The Really Hard Problem: Meaning in a Material World
If consciousness is "the hard problem" in mind science -- explaining how the amazing private world of consciousness emerges from neuronal activity -- then "the really hard problem," writes Owen Flanagan in this provocative book, is explaining how meaning is possible in the material world. How can we make sense of the magic and mystery of life naturalistically, without an appeal to the supernatural? How do we say truthful and enchanting things about being human if we accept the fact that we are finite material beings living in a material world, or, in Flanagan's description, short-lived pieces of organized cells and tissue?
Flanagan's answer is both naturalistic and enchanting. We all wish to live in a meaningful way, to live a life that really matters, to flourish, to achieve eudaimonia -- to be a "happy spirit." Flanagan calls his "empirical-normative" inquiry into the nature, causes, and conditions of human flourishing eudaimonics. Eudaimonics, systematic philosophical investigation that is continuous with science, is the naturalist's response to those who say that science has robbed the world of the meaning that fantastical, wishful stories once provided.
Flanagan draws on philosophy, neuroscience, evolutionary biology, and psychology, as well as on transformative mindfulness and self-cultivation practices that come from such nontheistic spiritual traditions as Buddhism, Confucianism, Aristotelianism, and Stoicism, in his quest. He gathers from these disciplines knowledge that will help us understand the nature, causes, and constituents of well-being and advance human flourishing. Eudaimonics can help us find out how to make a difference, how to contribute to the accumulation of good effects -- how to live a meaningful life.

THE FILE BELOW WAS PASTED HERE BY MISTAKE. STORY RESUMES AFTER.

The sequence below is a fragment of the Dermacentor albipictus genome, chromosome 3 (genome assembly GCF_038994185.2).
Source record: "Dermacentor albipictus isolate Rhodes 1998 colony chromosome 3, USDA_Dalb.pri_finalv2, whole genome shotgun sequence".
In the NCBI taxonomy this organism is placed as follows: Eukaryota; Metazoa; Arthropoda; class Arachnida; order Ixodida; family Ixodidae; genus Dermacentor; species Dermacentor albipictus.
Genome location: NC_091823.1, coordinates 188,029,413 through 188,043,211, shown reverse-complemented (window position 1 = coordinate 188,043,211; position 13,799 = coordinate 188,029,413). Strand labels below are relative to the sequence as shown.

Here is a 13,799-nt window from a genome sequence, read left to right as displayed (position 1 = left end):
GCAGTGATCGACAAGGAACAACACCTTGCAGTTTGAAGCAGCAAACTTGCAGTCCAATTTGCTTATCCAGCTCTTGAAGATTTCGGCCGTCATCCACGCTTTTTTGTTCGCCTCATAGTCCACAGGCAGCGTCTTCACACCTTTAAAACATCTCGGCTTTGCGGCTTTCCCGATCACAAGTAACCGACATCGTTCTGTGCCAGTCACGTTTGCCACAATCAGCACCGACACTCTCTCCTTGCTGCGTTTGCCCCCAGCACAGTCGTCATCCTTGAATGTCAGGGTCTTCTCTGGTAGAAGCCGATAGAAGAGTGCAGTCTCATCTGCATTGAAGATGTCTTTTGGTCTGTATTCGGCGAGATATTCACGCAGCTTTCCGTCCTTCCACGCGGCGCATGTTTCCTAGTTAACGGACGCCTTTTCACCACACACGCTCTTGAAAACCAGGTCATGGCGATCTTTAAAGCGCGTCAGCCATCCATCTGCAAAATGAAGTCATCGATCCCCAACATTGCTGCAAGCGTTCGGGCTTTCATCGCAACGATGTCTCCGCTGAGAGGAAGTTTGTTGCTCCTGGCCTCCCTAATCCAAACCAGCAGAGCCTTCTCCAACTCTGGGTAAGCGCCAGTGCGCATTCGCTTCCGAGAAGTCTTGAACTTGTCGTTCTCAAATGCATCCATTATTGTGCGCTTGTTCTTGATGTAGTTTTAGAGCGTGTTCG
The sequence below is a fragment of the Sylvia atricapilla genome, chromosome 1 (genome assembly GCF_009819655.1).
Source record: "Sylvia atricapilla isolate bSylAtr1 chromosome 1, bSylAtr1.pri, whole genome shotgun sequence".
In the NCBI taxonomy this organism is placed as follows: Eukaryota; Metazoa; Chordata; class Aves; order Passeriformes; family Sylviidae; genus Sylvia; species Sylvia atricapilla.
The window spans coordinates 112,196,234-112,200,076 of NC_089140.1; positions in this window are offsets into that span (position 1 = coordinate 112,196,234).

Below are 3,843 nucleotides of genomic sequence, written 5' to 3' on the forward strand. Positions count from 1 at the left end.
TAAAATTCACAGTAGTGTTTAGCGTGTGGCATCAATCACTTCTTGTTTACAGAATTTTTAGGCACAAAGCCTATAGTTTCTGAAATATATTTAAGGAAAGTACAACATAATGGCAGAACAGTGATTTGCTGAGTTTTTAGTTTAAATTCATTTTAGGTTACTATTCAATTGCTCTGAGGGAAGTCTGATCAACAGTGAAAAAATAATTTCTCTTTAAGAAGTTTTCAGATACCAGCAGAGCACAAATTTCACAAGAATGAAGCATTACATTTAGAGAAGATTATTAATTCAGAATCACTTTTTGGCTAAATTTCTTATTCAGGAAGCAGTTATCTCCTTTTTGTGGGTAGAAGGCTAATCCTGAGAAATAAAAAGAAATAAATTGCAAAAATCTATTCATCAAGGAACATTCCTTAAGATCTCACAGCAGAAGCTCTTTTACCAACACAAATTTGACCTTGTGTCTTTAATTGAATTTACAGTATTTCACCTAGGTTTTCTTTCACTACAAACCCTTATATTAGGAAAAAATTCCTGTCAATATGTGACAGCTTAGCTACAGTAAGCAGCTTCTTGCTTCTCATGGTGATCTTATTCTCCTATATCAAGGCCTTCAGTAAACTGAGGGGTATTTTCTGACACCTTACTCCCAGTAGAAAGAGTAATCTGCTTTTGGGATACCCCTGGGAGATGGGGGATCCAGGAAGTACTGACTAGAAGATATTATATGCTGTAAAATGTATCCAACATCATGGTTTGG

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When I was a wee boy abounding with skeptical religious thoughts, I comforted
myself with the notion that God — if he existed — would not punish me for
seeking the truth. I no longer believe in God, at least not the kind of God that I was
Its receives epistemological expression in a form such as "insofar as there are
truths humans can know, they can only be known scientifically," or (relatedly but
not equivalently) "everything worth expressing can be expressed scientifically.
Jinpa (2003) quotes from Gendun Chopel's journal, written in the 1930s and the
1940s: "Even the Indian Brahmins who regard the literal truth of their scriptures
dearer even than their own life, were eventually compelled to accept modern ...
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LibraryThing ReviewUser Review - neurodrew - LibraryThing
An academic philosopher discusses finding meaning in a material world. The assumption at the beginning is that humans are a transient collection of neurochemicals, and that all consciousness is ... Read full review
Buddhism and Science
Normative Mind Science? Psychology Neuroscience and the Good
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